We conducted a phase II study on the basis of the hypothesis that the administration of bevacizumab 1 day before chemotherapy can enhance the activity of etoposide and cisplatin by increasing the drug delivery into tumor tissue through bevacizumab-induced vascular normalization. In our proof-of-concept exploratory study, 8 patients underwent serial dynamic contrast-enhanced magnetic resonance imaging (DCE-MRI) of the brain to determine the vascular normalization effects of bevacizumab in metastatic brain tumor lesions. Although tumor vascular normalization was observed 1 hour after bevacizumab was infused (2.5 hours from the time it started), the vascular normalization process became markedly noticeable 24 hours after the administration of bevacizumab (13). This report presents the clinical outcomes of the complete phase II clinical trial.

Patients

Patients were enrolled between January 2011 and January 2013 from 4 medical centers in Taiwan. Female patients with breast cancer who had developed progressive brain metastases after WBRT, as proven through an image study (CT or MRI), and had at least one measurable lesion (≥10 mm at the longest diameter, as measured using contrast-enhanced CT or T1-weighted, gadolinium-enhanced MRI), were enrolled in the study. Additional major inclusion criteria were an age of 18 to 75 years; adequate hematologic, renal, and hepatic functions; and an Eastern Cooperative Oncology Group performance status (ECOG PS) ≤3. Concurrent antineoplastic agents and radiotherapy were not permitted, but those patients who required nonescalating steroids with a daily total dose of 10 mg of prednisone or equivalent were considered to be eligible. HER2-positive patients, defined as having a immunohistochemistry score of 3+ or evidence of gene amplification according to FISH, were informed about the treatment option with a combination of lapatinib and capecitabine; however, treatment with lapatinib before enrolling in the study was not mandatory. The study was conducted in accordance with the International Conference on Harmonization Good Clinical Practice guidelines and the Declaration of Helsinki. The Institutional Review Board for each participating institution individually approved the study protocol. This trial is registered at ClinicalTrials.gov, identifier NCT01281696.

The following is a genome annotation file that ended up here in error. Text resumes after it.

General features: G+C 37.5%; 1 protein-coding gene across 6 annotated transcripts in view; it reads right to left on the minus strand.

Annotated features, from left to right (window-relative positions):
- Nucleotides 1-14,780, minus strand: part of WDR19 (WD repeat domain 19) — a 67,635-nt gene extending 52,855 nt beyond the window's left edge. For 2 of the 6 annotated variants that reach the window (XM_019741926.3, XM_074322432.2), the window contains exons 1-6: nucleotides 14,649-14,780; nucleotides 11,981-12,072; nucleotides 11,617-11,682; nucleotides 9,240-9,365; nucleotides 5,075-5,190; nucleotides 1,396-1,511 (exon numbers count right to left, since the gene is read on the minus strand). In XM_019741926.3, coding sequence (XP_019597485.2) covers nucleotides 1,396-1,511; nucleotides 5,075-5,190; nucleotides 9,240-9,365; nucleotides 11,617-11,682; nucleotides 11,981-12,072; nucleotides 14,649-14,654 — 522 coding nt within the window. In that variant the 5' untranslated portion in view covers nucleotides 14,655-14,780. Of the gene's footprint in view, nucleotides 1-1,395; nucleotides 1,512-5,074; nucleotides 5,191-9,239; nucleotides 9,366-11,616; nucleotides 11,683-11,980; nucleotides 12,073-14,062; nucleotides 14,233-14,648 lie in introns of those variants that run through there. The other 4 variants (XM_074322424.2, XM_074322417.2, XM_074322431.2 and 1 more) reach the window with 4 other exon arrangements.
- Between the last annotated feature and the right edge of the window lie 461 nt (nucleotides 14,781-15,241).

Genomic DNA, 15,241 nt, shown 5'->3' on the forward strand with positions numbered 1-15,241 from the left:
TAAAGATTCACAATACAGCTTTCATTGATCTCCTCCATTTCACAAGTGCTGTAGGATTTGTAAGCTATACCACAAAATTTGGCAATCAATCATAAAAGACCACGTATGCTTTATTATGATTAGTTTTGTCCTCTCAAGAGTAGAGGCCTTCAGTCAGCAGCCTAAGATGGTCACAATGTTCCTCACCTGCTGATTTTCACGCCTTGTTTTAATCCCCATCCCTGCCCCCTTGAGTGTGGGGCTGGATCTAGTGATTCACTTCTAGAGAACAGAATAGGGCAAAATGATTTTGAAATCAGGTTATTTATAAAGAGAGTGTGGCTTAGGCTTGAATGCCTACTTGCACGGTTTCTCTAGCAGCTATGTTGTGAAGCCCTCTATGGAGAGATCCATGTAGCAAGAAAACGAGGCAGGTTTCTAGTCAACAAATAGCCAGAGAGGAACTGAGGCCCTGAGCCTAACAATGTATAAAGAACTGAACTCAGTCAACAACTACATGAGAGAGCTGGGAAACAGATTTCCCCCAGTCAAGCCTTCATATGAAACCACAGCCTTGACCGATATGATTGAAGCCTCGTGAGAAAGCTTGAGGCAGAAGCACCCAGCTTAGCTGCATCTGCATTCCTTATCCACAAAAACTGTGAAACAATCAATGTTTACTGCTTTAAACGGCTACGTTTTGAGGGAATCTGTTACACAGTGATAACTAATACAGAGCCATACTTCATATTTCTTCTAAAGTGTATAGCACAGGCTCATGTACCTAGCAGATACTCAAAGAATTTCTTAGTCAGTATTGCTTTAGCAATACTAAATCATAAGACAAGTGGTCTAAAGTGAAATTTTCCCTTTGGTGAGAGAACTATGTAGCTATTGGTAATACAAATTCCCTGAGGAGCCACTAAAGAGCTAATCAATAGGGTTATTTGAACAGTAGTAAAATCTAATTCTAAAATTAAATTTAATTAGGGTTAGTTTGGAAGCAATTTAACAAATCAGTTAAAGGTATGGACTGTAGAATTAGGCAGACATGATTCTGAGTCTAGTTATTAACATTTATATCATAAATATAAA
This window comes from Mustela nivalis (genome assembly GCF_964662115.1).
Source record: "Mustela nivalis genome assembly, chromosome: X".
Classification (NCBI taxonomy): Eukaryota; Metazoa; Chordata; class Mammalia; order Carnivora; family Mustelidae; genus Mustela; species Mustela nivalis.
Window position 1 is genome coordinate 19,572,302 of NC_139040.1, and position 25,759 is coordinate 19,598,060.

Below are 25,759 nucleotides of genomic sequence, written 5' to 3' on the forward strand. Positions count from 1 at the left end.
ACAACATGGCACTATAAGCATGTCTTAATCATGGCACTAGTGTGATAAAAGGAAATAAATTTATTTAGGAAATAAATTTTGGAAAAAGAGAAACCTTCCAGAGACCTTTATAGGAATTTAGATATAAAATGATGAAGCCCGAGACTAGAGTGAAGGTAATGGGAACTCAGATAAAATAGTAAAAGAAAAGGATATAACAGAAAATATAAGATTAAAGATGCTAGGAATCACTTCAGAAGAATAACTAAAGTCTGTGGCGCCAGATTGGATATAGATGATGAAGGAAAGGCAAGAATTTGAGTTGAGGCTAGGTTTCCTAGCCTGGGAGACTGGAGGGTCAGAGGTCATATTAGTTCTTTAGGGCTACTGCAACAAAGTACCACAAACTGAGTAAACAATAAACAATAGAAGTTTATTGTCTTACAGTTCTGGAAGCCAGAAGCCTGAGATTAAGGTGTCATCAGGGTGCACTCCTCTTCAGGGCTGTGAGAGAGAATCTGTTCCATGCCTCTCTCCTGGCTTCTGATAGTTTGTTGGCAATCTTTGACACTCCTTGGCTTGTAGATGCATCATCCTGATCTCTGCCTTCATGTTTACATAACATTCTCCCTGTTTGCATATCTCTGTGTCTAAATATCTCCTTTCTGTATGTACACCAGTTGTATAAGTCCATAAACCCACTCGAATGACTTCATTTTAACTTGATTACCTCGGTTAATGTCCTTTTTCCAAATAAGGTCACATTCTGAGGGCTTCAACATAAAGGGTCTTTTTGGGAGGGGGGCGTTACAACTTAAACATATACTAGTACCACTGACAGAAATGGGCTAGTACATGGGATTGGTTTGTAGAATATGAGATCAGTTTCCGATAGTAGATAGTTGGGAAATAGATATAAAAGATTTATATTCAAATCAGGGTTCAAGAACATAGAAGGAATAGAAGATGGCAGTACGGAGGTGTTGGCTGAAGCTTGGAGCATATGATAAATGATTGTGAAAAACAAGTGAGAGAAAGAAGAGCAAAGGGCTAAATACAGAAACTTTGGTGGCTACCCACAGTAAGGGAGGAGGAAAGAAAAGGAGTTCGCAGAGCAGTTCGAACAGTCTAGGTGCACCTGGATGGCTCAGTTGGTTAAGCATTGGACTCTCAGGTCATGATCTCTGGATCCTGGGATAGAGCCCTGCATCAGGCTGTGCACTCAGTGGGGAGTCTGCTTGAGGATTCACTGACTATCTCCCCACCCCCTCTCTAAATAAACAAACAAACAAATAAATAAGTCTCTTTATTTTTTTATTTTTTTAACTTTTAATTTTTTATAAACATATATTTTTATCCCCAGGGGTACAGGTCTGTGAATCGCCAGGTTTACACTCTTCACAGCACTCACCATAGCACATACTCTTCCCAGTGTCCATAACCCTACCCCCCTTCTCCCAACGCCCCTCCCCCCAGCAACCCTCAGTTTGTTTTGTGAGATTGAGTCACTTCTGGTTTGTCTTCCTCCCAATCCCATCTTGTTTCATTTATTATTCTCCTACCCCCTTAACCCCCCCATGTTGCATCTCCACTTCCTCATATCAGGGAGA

Study design

This was a single-arm, open-label, phase II study, with the aim of demonstrating the efficacy of bevacizumab, etoposide, and cisplatin (BEEP regimen) in treating the metastatic brain tumors of breast cancer patients. The primary endpoint was the CNS-objective response rate (ORR) according to the volumetric criteria (7). Secondary endpoints included PFS, CNS-specific PFS, and OS.